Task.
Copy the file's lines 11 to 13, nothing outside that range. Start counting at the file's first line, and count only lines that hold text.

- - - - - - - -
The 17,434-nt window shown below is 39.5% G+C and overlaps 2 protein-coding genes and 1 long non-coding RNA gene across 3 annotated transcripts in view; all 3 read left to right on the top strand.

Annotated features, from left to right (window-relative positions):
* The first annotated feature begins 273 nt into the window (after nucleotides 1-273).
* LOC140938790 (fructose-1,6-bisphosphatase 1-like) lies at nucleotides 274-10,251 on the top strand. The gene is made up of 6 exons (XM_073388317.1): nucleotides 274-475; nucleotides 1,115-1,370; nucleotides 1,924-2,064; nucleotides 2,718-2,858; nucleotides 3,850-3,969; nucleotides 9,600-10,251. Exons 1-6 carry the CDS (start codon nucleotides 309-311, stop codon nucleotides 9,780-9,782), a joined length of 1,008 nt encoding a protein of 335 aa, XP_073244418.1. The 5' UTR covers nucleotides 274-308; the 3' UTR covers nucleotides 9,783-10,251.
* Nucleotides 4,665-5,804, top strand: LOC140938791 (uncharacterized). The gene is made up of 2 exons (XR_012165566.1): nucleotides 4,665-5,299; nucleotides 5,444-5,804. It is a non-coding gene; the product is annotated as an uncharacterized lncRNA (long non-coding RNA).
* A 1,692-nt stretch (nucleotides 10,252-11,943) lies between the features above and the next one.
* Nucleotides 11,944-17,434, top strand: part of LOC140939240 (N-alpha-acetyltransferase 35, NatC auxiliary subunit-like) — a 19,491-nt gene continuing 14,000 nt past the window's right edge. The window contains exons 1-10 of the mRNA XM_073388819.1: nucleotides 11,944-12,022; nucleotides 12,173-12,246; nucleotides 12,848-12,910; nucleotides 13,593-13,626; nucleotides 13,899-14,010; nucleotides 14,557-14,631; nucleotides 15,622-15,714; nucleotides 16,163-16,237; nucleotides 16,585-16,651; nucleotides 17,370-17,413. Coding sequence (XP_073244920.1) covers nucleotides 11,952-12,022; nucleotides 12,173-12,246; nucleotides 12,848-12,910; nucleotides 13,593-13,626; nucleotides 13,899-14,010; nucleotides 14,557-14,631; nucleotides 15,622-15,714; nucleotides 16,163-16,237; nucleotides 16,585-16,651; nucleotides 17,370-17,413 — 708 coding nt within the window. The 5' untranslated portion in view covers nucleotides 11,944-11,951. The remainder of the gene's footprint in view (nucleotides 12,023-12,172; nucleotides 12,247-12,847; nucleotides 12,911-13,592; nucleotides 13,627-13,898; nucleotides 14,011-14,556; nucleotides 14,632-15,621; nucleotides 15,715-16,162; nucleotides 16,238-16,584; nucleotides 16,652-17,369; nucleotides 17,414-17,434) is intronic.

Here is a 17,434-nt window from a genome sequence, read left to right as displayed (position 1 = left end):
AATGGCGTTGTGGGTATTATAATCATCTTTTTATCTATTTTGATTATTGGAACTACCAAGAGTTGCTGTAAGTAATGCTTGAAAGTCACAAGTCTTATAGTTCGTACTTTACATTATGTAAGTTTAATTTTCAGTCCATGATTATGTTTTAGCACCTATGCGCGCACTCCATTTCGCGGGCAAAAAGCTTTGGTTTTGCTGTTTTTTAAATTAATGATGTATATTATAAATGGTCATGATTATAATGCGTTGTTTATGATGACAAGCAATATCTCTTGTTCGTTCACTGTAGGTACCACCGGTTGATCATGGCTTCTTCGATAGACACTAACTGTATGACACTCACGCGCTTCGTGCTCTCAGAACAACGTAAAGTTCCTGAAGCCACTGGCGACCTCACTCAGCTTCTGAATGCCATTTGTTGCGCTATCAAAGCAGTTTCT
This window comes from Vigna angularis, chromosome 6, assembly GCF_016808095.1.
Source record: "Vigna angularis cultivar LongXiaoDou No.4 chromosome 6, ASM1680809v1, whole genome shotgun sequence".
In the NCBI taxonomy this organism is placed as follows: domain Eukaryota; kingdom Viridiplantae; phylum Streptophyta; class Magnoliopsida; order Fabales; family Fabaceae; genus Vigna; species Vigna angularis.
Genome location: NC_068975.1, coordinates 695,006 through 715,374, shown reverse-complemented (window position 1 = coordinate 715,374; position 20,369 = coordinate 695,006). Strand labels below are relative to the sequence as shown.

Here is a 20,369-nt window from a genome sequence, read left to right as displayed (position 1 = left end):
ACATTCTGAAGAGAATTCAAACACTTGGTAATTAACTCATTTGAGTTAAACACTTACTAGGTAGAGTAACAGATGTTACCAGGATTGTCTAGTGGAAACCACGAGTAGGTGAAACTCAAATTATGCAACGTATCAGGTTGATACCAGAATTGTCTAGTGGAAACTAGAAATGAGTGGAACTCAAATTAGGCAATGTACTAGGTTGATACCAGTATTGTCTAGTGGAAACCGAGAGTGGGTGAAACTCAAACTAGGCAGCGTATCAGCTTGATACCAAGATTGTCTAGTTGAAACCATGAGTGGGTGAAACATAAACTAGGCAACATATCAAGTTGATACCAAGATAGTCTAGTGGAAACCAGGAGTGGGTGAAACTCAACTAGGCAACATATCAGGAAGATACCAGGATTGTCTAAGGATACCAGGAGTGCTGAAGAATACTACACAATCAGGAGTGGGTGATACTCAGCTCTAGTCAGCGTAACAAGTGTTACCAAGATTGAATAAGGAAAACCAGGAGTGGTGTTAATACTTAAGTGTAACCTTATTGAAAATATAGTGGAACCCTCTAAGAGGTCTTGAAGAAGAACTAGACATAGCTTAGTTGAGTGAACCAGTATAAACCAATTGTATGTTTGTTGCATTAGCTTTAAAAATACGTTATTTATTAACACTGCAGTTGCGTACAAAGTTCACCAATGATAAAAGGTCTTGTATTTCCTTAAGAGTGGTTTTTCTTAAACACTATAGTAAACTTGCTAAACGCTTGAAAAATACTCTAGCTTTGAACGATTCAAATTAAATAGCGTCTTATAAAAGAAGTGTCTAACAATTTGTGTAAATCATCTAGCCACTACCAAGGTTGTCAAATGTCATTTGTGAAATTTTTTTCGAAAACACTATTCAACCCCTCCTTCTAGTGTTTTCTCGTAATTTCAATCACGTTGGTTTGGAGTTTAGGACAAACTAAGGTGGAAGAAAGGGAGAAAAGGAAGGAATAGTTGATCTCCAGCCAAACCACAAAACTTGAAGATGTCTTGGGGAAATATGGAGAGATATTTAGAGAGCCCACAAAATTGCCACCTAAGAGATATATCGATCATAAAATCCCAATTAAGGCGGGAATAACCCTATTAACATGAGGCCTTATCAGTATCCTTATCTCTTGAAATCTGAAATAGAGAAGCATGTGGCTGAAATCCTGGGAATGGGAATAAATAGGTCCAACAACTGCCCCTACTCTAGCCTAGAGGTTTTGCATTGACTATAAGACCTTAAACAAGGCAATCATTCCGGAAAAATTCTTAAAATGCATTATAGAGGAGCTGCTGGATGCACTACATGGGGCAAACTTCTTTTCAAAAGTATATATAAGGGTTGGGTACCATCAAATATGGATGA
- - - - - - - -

Source record: "Vigna angularis cultivar LongXiaoDou No.4 chromosome 6, ASM1680809v1, whole genome shotgun sequence".
In the NCBI taxonomy this organism is placed as follows: domain Eukaryota; kingdom Viridiplantae; phylum Streptophyta; class Magnoliopsida; order Fabales; family Fabaceae; genus Vigna; species Vigna angularis.
Genome location: NC_068975.1, coordinates 695,006 through 715,374, shown reverse-complemented (window position 1 = coordinate 715,374; position 20,369 = coordinate 695,006). Strand labels below are relative to the sequence as shown.